(Information from NRCS and USDA)
What are some ways to begin transitioning from conventional to regenerative agriculture practices?
Transitioning from conventional to regenerative practices is, more than anything, a mindset shift. It starts with looking at your farm as a living ecosystem of biodiversity, where all life thrives. Before anything reflect on the following questions:
- How would you farm differently if your community’s health and wellbeing was your main marker of success?
- How do your farming priorities shift if you consider yourself a soil farmer, with a goal to build the healthiest soil?
- What practices would you change if you knew your great-great grandchildren would farm on the same land in 2-7 generations from now?
- Think about things that are degenerative. Are there any systems on your farm that are killing life or are degenerative? If so, what conditions can you build to support life to thrive?
- Reflect on where and how you’ve been taught – are you willing to disrupt it and view things through different lenses? Are you willing to show up differently on your farm tomorrow?
- What could come if you changed the way you think and work?
- What is the responsibility of your farm – to you, your community,the land it’s on, and the planet?
These are big questions. And our hope is that by leaning in, challenging your worldview, and reflecting on the true potential of your farm, that alone will open the portal for you to discover the possibilities, information, and next steps you need to take toward transitioning from a conventional framework to a regenerative, living systems approach.
Of course there are particular place-based techniques we can discuss like planting cover crops, not tilling the soil, and incorporating a diversity of crops, but ultimately we believe in your innate wisdom of the land you steward, the knowledge that’s been passed down to you, the relationships you’ve built, and your willingness to probe deeper.
To learn more, read the blog Regen Ag Transition Tips and Resources for Farmers.
What role do animals play in regenerative agriculture?
Animals play a critical role in building organic matter in the soil; more specifically, ruminants digest plant matter in such a way where their stool has shown to be paramount to enhancing soil health.
When ruminants (mammals whose diets are plant-based) are strategically managed in a holistic rotational grazing system, they’re directly responsible for helping the soil sequester significant amounts of atmospheric carbon, greatly improving water retention, bringing native grasslands back (which eliminates the need for weed control via synthetic chemicals like glyphosate), and increasing biodiversity (Drawdown, 2017).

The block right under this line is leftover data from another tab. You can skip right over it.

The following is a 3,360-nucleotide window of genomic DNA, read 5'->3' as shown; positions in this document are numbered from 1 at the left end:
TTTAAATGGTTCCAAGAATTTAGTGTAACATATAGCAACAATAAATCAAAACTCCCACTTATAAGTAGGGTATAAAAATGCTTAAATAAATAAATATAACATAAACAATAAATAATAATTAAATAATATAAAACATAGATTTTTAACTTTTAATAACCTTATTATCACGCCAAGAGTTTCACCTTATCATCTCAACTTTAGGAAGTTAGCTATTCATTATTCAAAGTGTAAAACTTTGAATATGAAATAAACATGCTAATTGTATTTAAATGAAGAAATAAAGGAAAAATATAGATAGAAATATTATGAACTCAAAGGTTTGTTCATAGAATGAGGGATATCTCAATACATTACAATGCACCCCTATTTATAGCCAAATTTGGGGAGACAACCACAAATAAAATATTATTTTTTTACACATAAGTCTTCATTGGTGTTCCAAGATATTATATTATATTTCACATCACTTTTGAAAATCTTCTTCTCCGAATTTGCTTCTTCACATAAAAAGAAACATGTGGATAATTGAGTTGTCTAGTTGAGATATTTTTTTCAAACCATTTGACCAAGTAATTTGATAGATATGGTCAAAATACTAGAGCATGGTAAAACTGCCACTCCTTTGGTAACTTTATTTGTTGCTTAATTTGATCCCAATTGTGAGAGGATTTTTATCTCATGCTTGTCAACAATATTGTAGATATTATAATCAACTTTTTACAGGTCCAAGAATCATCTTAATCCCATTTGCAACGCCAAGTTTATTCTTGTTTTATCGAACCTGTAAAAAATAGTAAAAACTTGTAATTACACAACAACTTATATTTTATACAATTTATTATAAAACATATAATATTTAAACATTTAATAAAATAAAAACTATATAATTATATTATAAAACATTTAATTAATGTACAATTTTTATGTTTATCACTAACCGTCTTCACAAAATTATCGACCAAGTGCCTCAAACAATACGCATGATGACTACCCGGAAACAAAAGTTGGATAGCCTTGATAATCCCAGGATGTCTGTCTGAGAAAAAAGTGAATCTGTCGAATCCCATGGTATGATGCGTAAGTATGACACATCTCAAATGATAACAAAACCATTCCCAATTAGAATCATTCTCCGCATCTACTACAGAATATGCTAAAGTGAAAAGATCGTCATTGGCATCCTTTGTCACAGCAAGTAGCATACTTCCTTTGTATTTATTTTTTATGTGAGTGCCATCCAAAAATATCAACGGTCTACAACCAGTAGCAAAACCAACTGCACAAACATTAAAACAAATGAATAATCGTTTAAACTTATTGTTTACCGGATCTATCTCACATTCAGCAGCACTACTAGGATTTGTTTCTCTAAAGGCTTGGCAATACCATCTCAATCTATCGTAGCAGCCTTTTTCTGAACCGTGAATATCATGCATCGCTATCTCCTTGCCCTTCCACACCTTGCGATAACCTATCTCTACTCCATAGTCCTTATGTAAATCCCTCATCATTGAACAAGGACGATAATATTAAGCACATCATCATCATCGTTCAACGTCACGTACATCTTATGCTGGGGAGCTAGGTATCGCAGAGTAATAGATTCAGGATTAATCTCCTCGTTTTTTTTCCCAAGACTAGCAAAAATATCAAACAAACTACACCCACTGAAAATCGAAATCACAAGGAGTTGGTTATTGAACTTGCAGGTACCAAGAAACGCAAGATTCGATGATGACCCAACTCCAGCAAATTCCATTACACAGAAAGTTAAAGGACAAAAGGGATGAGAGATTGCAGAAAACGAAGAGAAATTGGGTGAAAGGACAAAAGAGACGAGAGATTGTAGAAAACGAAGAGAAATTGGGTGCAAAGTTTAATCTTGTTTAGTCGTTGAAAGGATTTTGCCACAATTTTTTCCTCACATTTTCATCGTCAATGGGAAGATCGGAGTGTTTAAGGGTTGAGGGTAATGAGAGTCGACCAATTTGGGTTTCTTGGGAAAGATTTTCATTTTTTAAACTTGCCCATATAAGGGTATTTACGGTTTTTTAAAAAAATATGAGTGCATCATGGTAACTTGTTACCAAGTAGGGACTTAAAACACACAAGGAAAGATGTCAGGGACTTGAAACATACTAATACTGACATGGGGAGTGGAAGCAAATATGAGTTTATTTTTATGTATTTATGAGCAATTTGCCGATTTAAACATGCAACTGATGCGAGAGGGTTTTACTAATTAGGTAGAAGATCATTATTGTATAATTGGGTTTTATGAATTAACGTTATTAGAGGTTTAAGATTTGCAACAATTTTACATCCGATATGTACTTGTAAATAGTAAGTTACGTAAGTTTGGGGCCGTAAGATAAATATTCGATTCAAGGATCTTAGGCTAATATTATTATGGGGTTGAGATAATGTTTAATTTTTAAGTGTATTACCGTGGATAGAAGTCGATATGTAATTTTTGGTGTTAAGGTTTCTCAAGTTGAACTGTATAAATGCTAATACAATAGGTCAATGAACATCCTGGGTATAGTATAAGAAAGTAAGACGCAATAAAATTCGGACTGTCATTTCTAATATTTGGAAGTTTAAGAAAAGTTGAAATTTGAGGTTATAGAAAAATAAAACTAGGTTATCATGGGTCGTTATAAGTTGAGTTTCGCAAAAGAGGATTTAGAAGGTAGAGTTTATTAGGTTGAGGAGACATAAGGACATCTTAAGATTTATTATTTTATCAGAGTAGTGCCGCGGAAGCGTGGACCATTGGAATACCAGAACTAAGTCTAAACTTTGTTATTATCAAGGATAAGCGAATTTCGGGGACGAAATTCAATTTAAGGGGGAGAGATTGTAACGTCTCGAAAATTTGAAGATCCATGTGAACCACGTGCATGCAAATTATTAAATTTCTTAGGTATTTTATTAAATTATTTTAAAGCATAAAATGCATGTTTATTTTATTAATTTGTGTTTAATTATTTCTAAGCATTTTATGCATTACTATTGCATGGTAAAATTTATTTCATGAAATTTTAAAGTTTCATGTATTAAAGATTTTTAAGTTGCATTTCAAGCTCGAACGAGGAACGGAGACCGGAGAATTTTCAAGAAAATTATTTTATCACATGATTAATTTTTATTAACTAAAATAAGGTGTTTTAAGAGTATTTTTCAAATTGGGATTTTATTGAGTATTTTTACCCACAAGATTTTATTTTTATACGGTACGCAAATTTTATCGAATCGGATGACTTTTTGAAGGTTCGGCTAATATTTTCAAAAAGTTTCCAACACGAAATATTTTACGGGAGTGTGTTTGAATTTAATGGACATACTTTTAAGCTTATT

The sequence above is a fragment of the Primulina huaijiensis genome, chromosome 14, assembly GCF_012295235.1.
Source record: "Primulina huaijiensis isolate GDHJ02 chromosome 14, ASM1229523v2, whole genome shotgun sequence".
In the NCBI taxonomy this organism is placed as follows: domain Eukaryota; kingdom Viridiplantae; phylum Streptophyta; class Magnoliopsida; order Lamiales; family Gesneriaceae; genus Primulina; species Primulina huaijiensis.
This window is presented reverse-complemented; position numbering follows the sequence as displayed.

Unlike confined animal feed operations (CAFO), also known as factory farms, managed grazing accounts for the entire ecosystem’s health with animal welfare being at the forefront.
In this system, ranchers and farmers respectfully work with ruminants (cows, sheep, chickens, bison, goats, etc.) to increase the holistic health of their pasture or orchard (animals grazing trees is known as silvopasture). Managed grazing gives animals freedom of movement, so they can fully express themselves as sentient beings while creating a true ecosystem within the context of the farm or ranch they live on.
It’s important to note that managed/holistic grazing lets animals freely roam in paddocks and feed off the land, which in many managed grazing systems is a robust supply of native grasses, protein rich weeds, and diverse cover crops. Thus, the need to supply animals with outsourced food, usually genetically modified and chemically grown corn, or antibiotics is no longer necessary.
Practitioners of managed grazing report that not only does the organic matter in their soil drastically increase within several years, in some cases by several percentage points, but their costs go down and profits go up as the land can support more animals, and the need for equipment and synthetic inputs ends.
We realize the idea of working with animals is not something everyone supports, and we believe that choosing what happens to an animal after its life cycle is over is a personal decision. If you choose to consume meat, it is critical to understand the distinction between confined animal feeding operations and holistic grazing systems.
We hope that while you are here, you will consider the overall benefit ruminants have in rebuilding soil health, biodiversity, replenishing natural aquifers, and balancing the carbon cycle.
If you’d like to dig deeper into this topic, here are some recommendations:
Brown’s Ranch, Regenerative Grazing Article
Project Drawdown, Paul Hawkens
Holistic Management Textbook, Savory Institute
Sacred Cow: The Case for (Better) Meat, Diana Rodgers RD, Robb Wolf
Deep gratitude to the individuals that helped with these concepts and frameworks: Loren Cardeli, Lauren Tucker, Richard Bugbee, Lacey Boyer, and all the farmers who contributed their perspectives.
Artwork by: Britty colors